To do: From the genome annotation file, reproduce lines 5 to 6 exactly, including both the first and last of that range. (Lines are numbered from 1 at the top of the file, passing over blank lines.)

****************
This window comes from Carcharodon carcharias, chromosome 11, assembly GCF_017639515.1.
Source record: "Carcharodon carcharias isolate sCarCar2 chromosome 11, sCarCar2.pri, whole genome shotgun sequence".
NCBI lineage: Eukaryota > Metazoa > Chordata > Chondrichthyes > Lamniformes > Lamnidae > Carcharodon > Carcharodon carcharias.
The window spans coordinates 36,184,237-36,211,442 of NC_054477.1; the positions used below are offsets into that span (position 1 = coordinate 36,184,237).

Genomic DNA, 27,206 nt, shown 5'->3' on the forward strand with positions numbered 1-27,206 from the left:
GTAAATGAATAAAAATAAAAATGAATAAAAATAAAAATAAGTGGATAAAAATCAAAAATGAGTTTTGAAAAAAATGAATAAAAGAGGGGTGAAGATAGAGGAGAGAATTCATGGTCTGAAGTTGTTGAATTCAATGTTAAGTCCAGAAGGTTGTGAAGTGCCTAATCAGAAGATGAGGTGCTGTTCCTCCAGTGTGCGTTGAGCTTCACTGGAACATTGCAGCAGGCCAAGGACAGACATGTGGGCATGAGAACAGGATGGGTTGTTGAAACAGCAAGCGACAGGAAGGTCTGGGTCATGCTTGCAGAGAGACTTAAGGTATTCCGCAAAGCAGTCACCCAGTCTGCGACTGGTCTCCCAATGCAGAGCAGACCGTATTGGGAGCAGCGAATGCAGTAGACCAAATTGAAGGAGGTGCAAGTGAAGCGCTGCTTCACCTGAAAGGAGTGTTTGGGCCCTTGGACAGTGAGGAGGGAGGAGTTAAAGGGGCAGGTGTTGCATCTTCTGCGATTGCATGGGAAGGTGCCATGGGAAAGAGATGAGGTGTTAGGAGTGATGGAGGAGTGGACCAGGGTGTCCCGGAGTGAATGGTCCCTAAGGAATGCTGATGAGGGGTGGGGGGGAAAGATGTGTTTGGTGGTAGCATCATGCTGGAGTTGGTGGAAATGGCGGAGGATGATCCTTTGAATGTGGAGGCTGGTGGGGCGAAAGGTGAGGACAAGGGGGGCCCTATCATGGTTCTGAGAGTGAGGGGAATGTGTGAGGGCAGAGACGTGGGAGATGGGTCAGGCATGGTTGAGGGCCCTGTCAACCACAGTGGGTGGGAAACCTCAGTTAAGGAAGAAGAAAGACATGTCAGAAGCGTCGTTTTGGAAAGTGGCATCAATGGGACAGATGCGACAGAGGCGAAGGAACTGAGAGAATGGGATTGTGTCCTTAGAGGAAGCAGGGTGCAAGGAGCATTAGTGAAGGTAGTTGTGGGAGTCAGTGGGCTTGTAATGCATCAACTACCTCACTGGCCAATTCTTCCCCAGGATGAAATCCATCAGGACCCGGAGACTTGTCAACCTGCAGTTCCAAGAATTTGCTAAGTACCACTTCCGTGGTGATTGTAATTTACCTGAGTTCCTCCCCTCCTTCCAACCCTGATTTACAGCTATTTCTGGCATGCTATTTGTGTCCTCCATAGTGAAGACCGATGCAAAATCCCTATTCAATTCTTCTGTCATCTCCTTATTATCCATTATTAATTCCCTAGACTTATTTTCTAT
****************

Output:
Genomic DNA, 27,206 nt, shown 5'->3' on the forward strand with positions numbered 1-27,206 from the left:
GTAAATGAATAAAAATAAAAATGAATAAAAATAAAAATAAGTGGATAAAAATCAAAAATGAGTTTTGAAAAAAATGAATAAAAGAGGGGTGAAGATAGAGGAGAGAATTCATGGTCTGAAGTTGTTGAATTCAATGTTAAGTCCAGAAGGTTGTGAAGTGCCTAATCAGAAGATGAGGTGCTGTTCCTCCAGTGTGCGTTGAGCTTCACTGGAACATTGCAGCAGGCCAAGGACAGACATGTGGGCATGAGAACAGGATGGGTTGTTGAAACAGCAAGCGACAGGAAGGTCTGGGTCATGCTTGCAGAGAGACTTAAGGTATTCCGCAAAGCAGTCACCCAGTCTGCGACTGGTCTCCCAATGCAGAGCAGACCGTATTGGGAGCAGCGAATGCAGTAGACCAAATTGAAGGAGGTGCAAGTGAAGCGCTGCTTCACCTGAAAGGAGTGTTTGGGCCCTTGGACAGTGAGGAGGGAGGAGTTAAAGGGGCAGGTGTTGCATCTTCTGCGATTGCATGGGAAGGTGCCATGGGAAAGAGATGAGGTGTTAGGAGTGATGGAGGAGTGGACCAGGGTGTCCCGGAGTGAATGGTCCCTAAGGAATGCTGATGAGGGGTGGGGGGGAAAGATGTGTTTGGTGGTAGCATCATGCTGGAGTTGGTGGAAATGGCGGAGGATGATCCTTTGAATGTGGAGGCTGGTGGGGCGAAAGGTGAGGACAAGGGGGGCCCTATCATGGTTCTGAGAGTGAGGGGAATGTGTGAGGGCAGAGACGTGGGAGATGGGTCAGGCATGGTTGAGGGCCCTGTCAACCACAGTGGGTGGGAAACCTCAGTTAAGGAAGAAGAAAGACATGTCAGAAGCGTCGTTTTGGAAAGTGGCATCAATGGGACAGATGCGACAGAGGCGAAGGAACTGAGAGAATGGGATTGTGTCCTTAGAGGAAGCAGGGTGCAAGGAGCATTAGTGAAGGTAGTTGTGGGAGTCAGTGGGCTTGTAATGCATCAACTACCTCACTGGCCAATTCTTCCCCAGGATGAAATCCATCAGGACCCGGAGACTTGTCAACCTGCAGTTCCAAGAATTTGCTAAGTACCACTTCCGTGGTGATTGTAATTTACCTGAGTTCCTCCCCTCCTTCCAACCCTGATTTACAGCTATTTCTGGCATGCTATTTGTGTCCTCCATAGTGAAGACCGATGCAAAATCCCTATTCAATTCTTCTGTCATCTCCTTATTATCCATTATTAATTCCCTAGACTTATTTTCTAT